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London Heathrow Airport will be forced to cut its landing fees over the next four years, the UK Aviation Authority said in a decision that will please airlines but expose the airport to a blow when the industry recovers from the pandemic.
The Civil Aviation Authority said on Tuesday that Heathrow’s landing fees will drop from £ 30.19 per passenger to £ 26.31 by 2026, following a consultation dominated by a quarrel between Heathrow and the major airlines landing at the airport.
Heathrow argued that it should be allowed to charge more per passenger given the uncertainty about how many people will fly after the pandemic, and the need to upgrade the airport’s infrastructure.
But airlines warned of rising fares for passengers at an airport that already has some of the highest landing fees in the world. The fees are usually transferred to the customers.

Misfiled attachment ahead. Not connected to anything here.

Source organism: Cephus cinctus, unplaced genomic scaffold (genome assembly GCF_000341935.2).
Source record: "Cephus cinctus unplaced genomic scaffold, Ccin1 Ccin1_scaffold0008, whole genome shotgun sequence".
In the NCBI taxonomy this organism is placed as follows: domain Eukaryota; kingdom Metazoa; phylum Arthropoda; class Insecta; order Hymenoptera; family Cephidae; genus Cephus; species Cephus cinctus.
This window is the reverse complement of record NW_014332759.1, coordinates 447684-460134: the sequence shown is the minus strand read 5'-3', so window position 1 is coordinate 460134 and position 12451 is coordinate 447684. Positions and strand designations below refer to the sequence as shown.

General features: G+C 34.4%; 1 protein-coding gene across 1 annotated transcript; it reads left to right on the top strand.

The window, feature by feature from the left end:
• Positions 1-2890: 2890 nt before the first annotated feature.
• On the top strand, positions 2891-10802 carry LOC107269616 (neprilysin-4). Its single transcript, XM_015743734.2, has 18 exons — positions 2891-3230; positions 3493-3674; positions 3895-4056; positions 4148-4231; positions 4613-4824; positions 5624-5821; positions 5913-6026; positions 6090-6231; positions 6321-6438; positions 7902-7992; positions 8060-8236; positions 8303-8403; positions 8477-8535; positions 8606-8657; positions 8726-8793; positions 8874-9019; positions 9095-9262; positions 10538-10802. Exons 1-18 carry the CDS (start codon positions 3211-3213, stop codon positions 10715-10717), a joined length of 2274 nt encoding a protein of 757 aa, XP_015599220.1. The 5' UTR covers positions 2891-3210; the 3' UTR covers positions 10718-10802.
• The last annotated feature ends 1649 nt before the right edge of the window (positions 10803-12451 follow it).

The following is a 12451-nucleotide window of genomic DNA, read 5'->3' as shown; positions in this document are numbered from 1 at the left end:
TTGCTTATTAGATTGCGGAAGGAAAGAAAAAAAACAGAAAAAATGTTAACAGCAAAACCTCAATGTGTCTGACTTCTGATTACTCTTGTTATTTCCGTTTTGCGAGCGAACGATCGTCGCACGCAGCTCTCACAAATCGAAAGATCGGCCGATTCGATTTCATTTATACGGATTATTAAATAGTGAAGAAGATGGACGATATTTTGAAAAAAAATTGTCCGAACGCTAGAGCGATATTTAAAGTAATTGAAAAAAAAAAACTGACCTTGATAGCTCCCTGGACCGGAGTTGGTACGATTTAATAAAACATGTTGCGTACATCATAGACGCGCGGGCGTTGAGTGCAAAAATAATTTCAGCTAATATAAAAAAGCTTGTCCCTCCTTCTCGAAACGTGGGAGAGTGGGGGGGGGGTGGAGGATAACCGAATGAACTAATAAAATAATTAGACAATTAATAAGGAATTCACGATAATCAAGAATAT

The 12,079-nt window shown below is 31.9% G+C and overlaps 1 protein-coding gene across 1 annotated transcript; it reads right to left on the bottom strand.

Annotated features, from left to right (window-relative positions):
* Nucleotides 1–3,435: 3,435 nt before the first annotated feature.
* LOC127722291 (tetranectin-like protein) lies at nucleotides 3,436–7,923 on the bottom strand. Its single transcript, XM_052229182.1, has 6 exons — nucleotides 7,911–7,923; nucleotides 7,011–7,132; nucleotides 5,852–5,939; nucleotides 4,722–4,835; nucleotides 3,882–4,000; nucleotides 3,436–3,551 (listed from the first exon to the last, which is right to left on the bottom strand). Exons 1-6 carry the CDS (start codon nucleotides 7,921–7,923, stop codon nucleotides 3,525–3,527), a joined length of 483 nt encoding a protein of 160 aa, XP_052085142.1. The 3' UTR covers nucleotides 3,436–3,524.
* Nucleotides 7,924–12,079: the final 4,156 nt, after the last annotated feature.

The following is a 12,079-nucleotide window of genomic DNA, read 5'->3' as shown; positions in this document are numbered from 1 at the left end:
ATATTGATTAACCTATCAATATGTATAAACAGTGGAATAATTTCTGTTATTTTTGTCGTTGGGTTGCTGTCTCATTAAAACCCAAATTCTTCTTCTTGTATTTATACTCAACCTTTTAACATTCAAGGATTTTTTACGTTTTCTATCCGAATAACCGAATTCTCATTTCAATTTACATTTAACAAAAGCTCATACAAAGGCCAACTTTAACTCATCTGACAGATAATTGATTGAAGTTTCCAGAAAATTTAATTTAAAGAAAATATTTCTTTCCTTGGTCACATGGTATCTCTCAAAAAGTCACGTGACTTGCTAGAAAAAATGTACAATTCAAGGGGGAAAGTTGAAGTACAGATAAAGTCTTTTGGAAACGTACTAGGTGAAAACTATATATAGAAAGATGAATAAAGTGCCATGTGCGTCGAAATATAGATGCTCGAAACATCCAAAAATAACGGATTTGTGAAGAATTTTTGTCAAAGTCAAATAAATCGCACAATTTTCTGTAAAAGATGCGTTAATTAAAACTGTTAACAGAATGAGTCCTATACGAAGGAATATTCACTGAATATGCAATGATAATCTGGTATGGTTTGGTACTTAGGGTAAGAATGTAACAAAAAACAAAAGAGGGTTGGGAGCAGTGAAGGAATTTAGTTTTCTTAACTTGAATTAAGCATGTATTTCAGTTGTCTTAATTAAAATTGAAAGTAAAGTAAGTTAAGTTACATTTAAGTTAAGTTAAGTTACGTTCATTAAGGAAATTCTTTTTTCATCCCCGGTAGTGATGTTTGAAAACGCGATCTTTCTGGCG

The final decision lies in the lower part of the range that the CAA had considered and came after the charge was raised from 22 pounds to 30.19 pounds in January during a transitional period to take into account the lower number of passengers who passed the airport during the flight. pandemic.
In total, the charges will average £ 28.39 between 2022 and 2026, enough, the regulator said, for Heathrow to install new safety equipment and a luggage system in Terminal 2, replacing technology that failed earlier this month.
Following the decision, Heathrow said in a statement: “The CAA continues to underestimate what is required to deliver a good passenger service, both in terms of the level of investment and operating costs required and the fair incentive required for private investors to finance it.”
“Correctedly, these parts of the CAA’s proposal will only result in passengers having a worse experience at Heathrow when investment in service dries out,” it added.
The decision can be appealed to the Swedish Competition and Marketing Authority.